Local governments’ have often stirred controversy with their use of eminent domain. While it’s supposed to be used for the public good, too often it has been used to profit developers, while the public just feels ripped off.
Still, the idea of local governments using eminent domain as a tool to stabilize home prices in some of Southern California’s hardest hit communities is an intriguing one.
It’s the kind of bold action that’s been missing in the government’s limp response to the foreclosure crisis.
But the scheme that’s unfolding in Southern California’s Inland Empire, rated as the one of the most underwater in the nation, is a step in the wrong direction.
It smacks of politically-connected high-finance types, boasting of their access to politicians as their “secret formula,” wheeling and dealing in secret.
A san Francisco venture capital firm is cooking up a scheme in San Bernardino to use the government’s eminent domain power to seize some underwater mortgages from investors who own them and have been unwilling to offer borrowers principal reduction that would allow them to stay in their homes.
The firm’s idea, apparently, is to for San Bernardino County and other local government’s form a joint powers authority that would allow those government to act together to use eminent domain to seize mortgage loans, not the property, of underwater homeowners who were not behind on their payments at “market value.”
Then, according to the scheme, the firm would find investors to issue new mortgages to the homeowners at that lower, more affordable “market value.”]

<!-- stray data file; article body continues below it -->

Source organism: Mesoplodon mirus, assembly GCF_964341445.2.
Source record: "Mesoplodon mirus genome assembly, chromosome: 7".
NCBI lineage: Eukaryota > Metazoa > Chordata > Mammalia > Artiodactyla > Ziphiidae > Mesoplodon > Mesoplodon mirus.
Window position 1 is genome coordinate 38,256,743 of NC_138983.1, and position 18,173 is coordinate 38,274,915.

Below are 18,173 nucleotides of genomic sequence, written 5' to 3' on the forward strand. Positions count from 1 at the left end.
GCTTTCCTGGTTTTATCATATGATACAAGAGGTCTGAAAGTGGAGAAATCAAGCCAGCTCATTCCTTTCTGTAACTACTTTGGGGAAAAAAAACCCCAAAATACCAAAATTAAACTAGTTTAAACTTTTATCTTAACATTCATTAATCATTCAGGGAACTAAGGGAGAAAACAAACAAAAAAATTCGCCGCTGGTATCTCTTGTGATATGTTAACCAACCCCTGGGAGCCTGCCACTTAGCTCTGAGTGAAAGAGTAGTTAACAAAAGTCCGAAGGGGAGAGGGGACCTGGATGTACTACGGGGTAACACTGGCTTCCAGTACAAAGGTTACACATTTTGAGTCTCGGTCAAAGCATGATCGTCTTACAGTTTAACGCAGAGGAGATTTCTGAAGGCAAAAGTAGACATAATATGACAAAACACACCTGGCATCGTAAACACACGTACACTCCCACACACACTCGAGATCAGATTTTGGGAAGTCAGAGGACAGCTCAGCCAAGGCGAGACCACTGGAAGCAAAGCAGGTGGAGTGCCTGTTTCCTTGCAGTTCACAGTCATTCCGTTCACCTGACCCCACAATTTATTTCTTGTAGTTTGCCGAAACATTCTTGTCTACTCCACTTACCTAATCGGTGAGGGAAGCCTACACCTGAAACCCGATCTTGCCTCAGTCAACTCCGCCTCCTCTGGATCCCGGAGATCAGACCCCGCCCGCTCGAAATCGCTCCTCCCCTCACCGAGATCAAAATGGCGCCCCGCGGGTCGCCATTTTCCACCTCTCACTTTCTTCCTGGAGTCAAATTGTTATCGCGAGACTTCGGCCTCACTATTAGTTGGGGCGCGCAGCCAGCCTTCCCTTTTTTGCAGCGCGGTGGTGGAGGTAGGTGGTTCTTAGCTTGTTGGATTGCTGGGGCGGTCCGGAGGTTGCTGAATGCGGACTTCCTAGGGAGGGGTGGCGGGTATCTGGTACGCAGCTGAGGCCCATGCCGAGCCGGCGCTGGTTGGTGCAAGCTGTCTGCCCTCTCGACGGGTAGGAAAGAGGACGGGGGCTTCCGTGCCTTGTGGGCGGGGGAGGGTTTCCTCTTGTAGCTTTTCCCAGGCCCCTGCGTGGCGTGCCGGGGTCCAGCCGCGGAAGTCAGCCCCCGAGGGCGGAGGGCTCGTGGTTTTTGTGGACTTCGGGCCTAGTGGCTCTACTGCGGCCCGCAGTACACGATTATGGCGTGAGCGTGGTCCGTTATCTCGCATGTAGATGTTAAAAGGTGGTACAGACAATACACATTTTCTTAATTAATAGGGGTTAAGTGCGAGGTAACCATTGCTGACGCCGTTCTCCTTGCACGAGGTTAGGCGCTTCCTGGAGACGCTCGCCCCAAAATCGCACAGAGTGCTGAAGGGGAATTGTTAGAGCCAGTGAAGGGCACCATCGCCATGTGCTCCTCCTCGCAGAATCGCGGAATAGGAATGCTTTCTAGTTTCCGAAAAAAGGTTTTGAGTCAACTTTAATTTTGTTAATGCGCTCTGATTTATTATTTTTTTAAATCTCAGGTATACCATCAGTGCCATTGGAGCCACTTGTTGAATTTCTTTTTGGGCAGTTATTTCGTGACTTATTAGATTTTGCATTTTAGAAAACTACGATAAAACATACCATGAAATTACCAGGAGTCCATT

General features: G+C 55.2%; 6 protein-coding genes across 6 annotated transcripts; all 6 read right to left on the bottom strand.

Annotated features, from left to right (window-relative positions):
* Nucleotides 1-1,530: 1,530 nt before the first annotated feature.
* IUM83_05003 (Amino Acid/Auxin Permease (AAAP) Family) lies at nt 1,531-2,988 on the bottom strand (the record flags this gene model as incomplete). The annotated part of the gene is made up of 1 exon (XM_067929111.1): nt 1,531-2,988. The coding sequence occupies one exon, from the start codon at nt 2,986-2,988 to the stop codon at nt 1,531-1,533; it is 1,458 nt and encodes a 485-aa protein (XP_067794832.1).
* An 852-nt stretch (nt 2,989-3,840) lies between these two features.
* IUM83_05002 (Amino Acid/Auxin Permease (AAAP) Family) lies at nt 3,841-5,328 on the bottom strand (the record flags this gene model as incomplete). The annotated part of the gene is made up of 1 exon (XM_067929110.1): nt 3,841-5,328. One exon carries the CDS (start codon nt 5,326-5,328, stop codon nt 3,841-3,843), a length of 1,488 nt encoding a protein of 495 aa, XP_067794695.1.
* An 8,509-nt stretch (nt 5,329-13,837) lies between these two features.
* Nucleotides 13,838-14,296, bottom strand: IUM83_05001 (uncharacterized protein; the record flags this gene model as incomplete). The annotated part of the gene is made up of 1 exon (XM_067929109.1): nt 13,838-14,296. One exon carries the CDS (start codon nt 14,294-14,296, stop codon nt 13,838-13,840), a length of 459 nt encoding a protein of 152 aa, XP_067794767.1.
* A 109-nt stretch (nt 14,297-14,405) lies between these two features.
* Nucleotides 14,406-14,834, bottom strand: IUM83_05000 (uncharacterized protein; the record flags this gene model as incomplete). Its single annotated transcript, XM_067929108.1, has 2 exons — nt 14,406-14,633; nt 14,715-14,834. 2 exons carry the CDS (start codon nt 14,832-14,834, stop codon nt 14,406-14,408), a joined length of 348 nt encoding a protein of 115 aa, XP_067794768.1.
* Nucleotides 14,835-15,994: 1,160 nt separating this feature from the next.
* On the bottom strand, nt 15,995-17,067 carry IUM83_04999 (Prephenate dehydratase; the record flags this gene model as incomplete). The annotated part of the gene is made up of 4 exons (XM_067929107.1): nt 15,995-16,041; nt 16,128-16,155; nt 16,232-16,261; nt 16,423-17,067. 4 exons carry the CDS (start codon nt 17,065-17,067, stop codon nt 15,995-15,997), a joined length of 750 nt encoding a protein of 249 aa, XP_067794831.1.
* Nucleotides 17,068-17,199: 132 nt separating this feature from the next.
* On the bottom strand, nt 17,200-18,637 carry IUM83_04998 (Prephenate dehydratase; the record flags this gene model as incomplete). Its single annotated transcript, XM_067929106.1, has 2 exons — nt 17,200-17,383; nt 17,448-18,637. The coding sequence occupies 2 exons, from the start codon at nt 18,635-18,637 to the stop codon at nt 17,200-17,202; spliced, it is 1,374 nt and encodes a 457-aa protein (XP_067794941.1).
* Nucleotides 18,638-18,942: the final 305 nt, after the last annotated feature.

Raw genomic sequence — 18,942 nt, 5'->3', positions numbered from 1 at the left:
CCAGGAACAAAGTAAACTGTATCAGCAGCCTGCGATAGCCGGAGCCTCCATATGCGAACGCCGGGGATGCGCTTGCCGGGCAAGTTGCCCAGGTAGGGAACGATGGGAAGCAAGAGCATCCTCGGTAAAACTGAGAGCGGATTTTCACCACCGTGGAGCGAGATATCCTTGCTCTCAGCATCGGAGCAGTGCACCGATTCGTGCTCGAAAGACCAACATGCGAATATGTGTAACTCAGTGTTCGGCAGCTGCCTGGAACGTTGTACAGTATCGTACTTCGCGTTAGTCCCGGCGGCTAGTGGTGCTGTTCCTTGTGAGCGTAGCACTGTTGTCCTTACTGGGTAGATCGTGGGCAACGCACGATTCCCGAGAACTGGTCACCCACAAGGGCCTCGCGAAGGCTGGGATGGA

The plan was hatched by San Francisco-based Mortgage Resolution Partners. That’s the firm originally headed by Phil Angelides, former state treasurer, real estate developer and venture capitalist best known recently for leading a congressionally-appointed investigation into the financial crisis.
After issuing a report highly critical of the banks, Angelides didn’t stump the country to put pressure on authorities to follow up on his report with prosecutions.
He went into the mortgage business himself, swaddling his efforts to make profits from distressed mortgages in good intentions of finding solutions to the foreclosure crisis.
It was Angelides who boasted in a letter to potential investors that his firms’ secret formula was its connections to public officials. Reuters reported that Angelides told potential investors they could generate 20 percent profits.
After Angelides’ involvement in the firm was publicized earlier this year, he stepped aside. Replacing him was Steven Gluckstern, a hedge fund veteran who was one of President Obama’s major bundlers in the 2008 election.
According to published reports, Mortgage Partners would make its profit charging a fee on every mortgage seized. How much will it be paid and how? That hasn’t been disclosed. But according to Naked Capitalism, its sources say that the firm expects to make a 5.5 percent fee on each mortgage – paid for by having the government seize the mortgages at a discount and sell them back to the homeowner for a profit.
The most serious general flaw in the scheme is that has unfolded behind the cloak of confidentiality agreements between government officials and Mortgage Resolution Partners, with no public disclosure or debate on the concept or details, giving the whole deal the stink of a sweetheart deal, not a solution.